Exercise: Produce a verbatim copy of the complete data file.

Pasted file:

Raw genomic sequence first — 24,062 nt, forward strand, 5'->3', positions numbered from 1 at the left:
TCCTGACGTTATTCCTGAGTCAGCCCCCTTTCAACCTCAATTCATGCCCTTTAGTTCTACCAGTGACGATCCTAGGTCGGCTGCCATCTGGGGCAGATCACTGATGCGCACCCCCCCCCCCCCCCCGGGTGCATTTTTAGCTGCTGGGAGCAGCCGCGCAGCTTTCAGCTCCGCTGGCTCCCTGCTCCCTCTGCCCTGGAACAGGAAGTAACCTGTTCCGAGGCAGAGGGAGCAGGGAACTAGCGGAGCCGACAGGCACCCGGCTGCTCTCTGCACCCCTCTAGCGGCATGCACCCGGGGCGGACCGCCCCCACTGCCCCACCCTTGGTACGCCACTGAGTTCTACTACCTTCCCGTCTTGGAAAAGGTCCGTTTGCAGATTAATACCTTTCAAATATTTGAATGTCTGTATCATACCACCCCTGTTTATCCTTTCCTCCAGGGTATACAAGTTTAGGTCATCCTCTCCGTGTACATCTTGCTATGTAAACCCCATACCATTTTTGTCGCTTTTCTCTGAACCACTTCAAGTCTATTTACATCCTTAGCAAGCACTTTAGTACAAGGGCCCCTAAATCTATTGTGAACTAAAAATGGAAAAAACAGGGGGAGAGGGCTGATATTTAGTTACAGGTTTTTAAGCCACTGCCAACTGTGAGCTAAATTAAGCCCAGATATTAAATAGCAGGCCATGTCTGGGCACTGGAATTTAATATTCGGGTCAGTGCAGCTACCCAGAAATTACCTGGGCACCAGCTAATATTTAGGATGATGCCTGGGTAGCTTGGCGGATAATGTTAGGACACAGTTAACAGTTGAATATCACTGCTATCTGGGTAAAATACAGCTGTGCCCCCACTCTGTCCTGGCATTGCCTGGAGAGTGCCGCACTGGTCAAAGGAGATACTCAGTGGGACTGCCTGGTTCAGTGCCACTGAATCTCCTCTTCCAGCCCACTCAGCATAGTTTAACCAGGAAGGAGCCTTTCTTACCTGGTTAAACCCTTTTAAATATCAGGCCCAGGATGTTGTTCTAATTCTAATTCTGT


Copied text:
Raw genomic sequence first — 24,062 nt, forward strand, 5'->3', positions numbered from 1 at the left:
TCCTGACGTTATTCCTGAGTCAGCCCCCTTTCAACCTCAATTCATGCCCTTTAGTTCTACCAGTGACGATCCTAGGTCGGCTGCCATCTGGGGCAGATCACTGATGCGCACCCCCCCCCCCCCCCCGGGTGCATTTTTAGCTGCTGGGAGCAGCCGCGCAGCTTTCAGCTCCGCTGGCTCCCTGCTCCCTCTGCCCTGGAACAGGAAGTAACCTGTTCCGAGGCAGAGGGAGCAGGGAACTAGCGGAGCCGACAGGCACCCGGCTGCTCTCTGCACCCCTCTAGCGGCATGCACCCGGGGCGGACCGCCCCCACTGCCCCACCCTTGGTACGCCACTGAGTTCTACTACCTTCCCGTCTTGGAAAAGGTCCGTTTGCAGATTAATACCTTTCAAATATTTGAATGTCTGTATCATACCACCCCTGTTTATCCTTTCCTCCAGGGTATACAAGTTTAGGTCATCCTCTCCGTGTACATCTTGCTATGTAAACCCCATACCATTTTTGTCGCTTTTCTCTGAACCACTTCAAGTCTATTTACATCCTTAGCAAGCACTTTAGTACAAGGGCCCCTAAATCTATTGTGAACTAAAAATGGAAAAAACAGGGGGAGAGGGCTGATATTTAGTTACAGGTTTTTAAGCCACTGCCAACTGTGAGCTAAATTAAGCCCAGATATTAAATAGCAGGCCATGTCTGGGCACTGGAATTTAATATTCGGGTCAGTGCAGCTACCCAGAAATTACCTGGGCACCAGCTAATATTTAGGATGATGCCTGGGTAGCTTGGCGGATAATGTTAGGACACAGTTAACAGTTGAATATCACTGCTATCTGGGTAAAATACAGCTGTGCCCCCACTCTGTCCTGGCATTGCCTGGAGAGTGCCGCACTGGTCAAAGGAGATACTCAGTGGGACTGCCTGGTTCAGTGCCACTGAATCTCCTCTTCCAGCCCACTCAGCATAGTTTAACCAGGAAGGAGCCTTTCTTACCTGGTTAAACCCTTTTAAATATCAGGCCCAGGATGTTGTTCTAATTCTAATTCTGT